Western societies aspire to be ruled under meritocratic principles – that the president, the congressman, the dean of a university, and the manager of McDonalds’ are employed to rule and give orders based on their expertise. Good examples of this phenomenon are the polemics around Donald Trump. During the electoral campaign, Trump’s lack of expertise was often contrasted with Hilary Clinton’s impressive resume. Clinton graduated from the best schools, and had a long career in politics, such as her tenure in congress and also as secretary of state. Obama’s expertise was also frequently compared with Trump’s – Obama was a lawyer from Harvard, ands also an editor of a prestigious academic journal. Although I’m writing about presidents, the same meritocratic principle applies in many administrative and managerial positions of variable prestige, both in the private and public sphere.
This valorization of expertise is historicized. That is, it wasn’t always that rulers justified their dominance through expertise. For example, kings had a divine right to rule, regardless of how capable they were. High ranking military positions were inherited through noble pedigree. Although meritocracy has existed for thousands of years, for example, bureaucratic posts in ancient china were given based on the results of a very hard, standardized test, this logic wasn’t universal. The ideology of expertise probably has at its root the historical success of the natural science in the context of Capitalism. The capitalists found that by using mathematics, engineering, and studying in controlled environments the natural laws that govern the Universe, they could make more widgets per second, more efficient engines, and generate more profit.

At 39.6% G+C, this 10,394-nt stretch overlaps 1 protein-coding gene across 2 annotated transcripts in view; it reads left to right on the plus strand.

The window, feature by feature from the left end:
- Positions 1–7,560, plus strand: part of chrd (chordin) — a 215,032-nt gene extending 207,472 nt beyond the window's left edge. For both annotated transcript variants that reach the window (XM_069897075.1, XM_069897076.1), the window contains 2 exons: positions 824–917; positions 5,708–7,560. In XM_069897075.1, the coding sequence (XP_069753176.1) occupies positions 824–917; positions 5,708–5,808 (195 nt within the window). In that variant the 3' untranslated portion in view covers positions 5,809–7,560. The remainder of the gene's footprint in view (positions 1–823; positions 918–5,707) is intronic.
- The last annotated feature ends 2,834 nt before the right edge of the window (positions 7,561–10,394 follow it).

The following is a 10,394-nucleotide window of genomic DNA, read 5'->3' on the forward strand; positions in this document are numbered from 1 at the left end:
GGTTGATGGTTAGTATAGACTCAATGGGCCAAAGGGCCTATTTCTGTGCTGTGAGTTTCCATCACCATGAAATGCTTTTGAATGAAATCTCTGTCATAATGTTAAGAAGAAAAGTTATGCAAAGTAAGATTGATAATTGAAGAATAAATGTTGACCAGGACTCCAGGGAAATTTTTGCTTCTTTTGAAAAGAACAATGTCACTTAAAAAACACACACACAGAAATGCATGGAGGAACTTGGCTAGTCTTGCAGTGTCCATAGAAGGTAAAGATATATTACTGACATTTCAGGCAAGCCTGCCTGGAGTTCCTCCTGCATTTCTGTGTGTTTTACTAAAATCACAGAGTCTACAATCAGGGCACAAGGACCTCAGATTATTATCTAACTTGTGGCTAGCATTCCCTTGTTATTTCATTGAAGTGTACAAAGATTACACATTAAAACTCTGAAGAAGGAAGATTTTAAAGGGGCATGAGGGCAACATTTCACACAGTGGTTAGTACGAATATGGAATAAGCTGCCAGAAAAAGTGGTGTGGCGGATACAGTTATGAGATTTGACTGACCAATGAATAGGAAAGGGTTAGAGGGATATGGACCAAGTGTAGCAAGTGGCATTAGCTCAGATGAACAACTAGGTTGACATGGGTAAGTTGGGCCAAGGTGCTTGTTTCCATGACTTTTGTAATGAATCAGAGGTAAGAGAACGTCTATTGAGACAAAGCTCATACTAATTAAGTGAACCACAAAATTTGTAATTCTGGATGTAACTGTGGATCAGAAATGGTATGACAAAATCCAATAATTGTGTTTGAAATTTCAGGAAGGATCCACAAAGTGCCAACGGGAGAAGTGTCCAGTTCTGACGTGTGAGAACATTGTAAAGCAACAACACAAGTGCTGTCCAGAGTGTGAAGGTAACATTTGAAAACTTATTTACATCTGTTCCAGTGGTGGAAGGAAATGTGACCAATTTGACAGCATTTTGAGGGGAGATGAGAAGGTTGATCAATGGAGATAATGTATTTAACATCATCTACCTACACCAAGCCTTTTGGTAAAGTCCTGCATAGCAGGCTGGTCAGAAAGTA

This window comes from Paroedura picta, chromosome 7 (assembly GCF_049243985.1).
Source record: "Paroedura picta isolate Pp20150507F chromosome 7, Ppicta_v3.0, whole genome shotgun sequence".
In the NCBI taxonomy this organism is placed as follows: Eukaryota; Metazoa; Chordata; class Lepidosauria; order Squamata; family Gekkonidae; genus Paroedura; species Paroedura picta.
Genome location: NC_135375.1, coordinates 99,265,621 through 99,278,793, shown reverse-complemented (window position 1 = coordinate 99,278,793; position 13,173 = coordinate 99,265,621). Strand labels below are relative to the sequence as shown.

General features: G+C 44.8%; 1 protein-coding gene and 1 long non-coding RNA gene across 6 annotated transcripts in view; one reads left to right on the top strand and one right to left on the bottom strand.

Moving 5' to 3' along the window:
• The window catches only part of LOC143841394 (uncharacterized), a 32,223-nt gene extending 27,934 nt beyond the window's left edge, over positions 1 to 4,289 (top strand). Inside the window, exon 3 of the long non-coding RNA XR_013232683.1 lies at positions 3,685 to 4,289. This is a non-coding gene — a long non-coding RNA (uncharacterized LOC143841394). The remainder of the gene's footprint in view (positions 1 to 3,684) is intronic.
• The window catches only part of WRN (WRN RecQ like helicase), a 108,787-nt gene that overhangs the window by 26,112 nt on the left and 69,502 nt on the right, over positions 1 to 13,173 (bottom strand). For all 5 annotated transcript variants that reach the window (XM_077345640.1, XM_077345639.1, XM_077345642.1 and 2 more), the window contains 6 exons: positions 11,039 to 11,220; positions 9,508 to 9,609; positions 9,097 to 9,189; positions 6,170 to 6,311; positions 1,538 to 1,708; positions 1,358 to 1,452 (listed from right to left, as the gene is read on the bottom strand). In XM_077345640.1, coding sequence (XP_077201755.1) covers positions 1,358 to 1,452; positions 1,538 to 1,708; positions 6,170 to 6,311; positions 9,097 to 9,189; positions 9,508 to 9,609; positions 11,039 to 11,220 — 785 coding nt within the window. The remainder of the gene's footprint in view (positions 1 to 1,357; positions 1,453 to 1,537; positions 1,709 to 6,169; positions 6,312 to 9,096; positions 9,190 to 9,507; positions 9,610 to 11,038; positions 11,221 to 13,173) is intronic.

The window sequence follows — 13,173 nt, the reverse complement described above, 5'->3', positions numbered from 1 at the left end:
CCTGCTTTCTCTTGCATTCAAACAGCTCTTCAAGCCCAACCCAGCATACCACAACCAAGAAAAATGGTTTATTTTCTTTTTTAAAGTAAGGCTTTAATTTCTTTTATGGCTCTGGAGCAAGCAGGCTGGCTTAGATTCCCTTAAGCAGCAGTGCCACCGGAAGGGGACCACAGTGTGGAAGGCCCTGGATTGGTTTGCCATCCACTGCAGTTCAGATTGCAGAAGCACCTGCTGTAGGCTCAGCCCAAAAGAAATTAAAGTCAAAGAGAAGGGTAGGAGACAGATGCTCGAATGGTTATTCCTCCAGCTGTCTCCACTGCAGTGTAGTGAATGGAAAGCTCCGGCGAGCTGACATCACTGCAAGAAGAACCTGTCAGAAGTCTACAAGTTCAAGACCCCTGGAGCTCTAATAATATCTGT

Today we have a whole cadre of order givers that justify their positions of power with a master’s in business administration, a PhD in international relations, graduate school in economics. Some paper-pusher in Ontario can decide the fate of hundreds of thousands of human beings because they got a master’s degree in public administration. Their claim to power is justified by the congealed knowledge of their credentials and work experience. Yet, what if that knowledge isn’t real? Maybe the subjects they studied are hard to extract authentic knowledge from. Perhaps, our limited instruments, models, and cognition place hard constraints on the subject matter. In other words, the phenomena they claim expertise on are so complex and sprawling that finding the causal links between the different sub-parts of the system is so daunting that very little meaningful information can be acquired. Because of the lack of authentic knowledge, a fake knowledge is created to pad the field so that sufficient information exists to manufacture expertise. A very good example of this phenomenon of fake expertise is the economist. A figure reviled by many, blamed as the chief priest behind the current neoliberal turn of capitalism. Their expertise was called into question in the wake of the economic crisis of 2008. Their failure to forecast these crises is seen as evidence of the bullshit status of their credentials.